Remembrance and Honour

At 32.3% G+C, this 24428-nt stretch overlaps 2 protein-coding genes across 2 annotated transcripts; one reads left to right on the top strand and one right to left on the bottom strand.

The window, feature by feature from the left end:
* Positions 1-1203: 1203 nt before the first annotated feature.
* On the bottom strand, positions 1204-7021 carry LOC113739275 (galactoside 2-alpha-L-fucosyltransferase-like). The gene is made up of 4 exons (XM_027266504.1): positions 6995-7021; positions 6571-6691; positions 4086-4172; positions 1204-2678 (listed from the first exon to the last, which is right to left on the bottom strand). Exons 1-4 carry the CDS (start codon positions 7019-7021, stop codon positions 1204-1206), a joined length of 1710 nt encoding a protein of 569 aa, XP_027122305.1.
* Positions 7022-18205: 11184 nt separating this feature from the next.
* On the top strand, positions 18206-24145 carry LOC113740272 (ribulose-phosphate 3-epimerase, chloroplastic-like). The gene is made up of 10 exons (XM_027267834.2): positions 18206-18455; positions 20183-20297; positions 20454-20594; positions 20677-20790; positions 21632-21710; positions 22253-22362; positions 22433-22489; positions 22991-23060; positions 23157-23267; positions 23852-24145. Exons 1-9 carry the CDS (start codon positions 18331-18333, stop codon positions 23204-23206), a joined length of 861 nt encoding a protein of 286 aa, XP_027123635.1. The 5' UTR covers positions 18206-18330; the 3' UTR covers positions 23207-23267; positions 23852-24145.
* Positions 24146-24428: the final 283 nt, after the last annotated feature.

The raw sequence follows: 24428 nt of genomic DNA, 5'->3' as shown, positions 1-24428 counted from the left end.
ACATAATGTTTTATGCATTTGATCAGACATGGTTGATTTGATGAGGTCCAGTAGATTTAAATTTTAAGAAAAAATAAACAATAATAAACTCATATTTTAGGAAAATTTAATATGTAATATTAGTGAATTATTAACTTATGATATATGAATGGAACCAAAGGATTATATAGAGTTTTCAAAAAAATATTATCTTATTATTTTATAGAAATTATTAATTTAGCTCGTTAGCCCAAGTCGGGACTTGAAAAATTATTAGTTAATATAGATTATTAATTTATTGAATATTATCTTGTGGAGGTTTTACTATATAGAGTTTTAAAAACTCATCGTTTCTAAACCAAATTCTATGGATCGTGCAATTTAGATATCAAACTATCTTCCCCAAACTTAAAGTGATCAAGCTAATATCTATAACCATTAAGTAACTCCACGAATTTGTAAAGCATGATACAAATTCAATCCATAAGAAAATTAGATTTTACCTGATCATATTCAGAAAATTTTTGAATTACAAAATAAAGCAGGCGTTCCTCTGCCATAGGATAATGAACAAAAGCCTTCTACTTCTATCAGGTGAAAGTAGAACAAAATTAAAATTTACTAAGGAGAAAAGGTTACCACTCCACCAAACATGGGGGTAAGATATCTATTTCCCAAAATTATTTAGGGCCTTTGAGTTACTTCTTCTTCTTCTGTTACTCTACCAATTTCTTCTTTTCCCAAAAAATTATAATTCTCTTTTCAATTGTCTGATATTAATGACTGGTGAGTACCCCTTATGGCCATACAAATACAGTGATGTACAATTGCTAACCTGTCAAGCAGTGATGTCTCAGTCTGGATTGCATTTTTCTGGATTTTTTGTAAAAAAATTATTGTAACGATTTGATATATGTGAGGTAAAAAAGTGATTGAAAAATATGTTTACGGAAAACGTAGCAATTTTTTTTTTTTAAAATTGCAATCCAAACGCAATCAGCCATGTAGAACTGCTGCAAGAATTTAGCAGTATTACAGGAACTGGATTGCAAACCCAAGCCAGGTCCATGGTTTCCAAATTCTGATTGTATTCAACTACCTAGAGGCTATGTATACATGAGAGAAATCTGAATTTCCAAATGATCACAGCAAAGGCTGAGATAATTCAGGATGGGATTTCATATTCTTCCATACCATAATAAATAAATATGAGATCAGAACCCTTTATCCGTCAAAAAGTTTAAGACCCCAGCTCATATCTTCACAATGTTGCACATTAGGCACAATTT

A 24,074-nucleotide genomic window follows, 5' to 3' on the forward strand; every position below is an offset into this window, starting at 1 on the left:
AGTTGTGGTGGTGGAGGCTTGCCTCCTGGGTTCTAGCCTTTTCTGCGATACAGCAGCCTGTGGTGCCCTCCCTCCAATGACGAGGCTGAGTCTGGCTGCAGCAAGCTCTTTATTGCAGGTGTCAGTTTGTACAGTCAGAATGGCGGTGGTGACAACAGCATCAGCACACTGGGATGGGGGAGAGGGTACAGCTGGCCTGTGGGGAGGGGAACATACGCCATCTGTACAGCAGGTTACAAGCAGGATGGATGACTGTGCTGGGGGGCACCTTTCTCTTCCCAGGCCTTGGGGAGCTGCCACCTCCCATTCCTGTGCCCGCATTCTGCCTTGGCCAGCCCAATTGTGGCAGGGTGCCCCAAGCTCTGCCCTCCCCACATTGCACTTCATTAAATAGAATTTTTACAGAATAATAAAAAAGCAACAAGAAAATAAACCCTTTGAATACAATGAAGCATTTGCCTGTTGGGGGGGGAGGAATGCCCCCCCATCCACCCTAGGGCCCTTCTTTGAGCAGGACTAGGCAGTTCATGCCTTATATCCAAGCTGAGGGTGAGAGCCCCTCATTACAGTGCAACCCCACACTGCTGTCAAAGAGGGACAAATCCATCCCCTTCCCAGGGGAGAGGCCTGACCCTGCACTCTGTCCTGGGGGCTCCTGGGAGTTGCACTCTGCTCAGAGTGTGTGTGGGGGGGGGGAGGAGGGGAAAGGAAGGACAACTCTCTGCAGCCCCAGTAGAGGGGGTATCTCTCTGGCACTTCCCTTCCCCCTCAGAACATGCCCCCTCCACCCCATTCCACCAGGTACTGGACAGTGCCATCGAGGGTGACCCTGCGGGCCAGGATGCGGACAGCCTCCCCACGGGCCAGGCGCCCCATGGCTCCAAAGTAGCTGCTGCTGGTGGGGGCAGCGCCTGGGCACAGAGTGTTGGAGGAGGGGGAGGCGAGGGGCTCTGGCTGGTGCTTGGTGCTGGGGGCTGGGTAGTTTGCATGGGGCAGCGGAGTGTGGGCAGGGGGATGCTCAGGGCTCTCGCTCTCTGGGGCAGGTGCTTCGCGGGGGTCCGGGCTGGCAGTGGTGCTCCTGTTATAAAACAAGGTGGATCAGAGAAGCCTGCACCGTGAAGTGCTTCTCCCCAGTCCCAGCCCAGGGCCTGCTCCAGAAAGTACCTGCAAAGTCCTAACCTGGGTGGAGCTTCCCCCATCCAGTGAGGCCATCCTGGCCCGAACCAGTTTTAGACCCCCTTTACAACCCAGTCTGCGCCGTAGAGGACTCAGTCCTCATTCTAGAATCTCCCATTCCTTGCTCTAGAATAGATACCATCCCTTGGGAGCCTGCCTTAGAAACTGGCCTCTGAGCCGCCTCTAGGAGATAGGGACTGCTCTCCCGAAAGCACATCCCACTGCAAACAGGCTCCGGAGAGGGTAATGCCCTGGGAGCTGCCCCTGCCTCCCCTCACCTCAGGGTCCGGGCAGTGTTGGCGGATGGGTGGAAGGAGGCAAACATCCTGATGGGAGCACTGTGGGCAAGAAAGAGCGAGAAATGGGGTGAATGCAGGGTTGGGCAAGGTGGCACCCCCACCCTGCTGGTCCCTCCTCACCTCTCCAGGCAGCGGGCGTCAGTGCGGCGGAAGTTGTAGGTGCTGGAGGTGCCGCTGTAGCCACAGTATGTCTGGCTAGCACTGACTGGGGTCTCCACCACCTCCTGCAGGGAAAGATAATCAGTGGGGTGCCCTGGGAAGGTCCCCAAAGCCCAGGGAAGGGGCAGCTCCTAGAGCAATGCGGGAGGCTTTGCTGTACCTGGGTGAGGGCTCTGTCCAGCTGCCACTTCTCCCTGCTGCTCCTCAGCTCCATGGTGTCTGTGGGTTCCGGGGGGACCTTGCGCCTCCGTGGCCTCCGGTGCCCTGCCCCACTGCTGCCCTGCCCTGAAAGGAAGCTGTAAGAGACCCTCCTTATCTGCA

Earlier this year I took a trip to Corregidor Island, one of the pivotal settings in WWII’s pacific theater. The shrapnel-riddled  buildings and bomb craters only hinted at the kind of scourge visited on the soldiers who fought there.The level of brutality seemed almost mythic. It’s almost impossible for a person of my generation to imagine the decisions that led to disasters like the Bataan death march, the concentration camps, or even the bombing of Dresden. Thanks to advances in global communication, countries and people who a short time ago were our enemies seem close enough to be neighbors. Still, there is a generation coming that has never known Canada at peace. My wife’s students were 4 years old when the war in Afghanistan started. I am now old enough to have both friends and family in the military. They’re putting their lives on hold so people like me can get their lives started. We owe it to them to do all we can to remember their predecessors, and to honour the work they do today.

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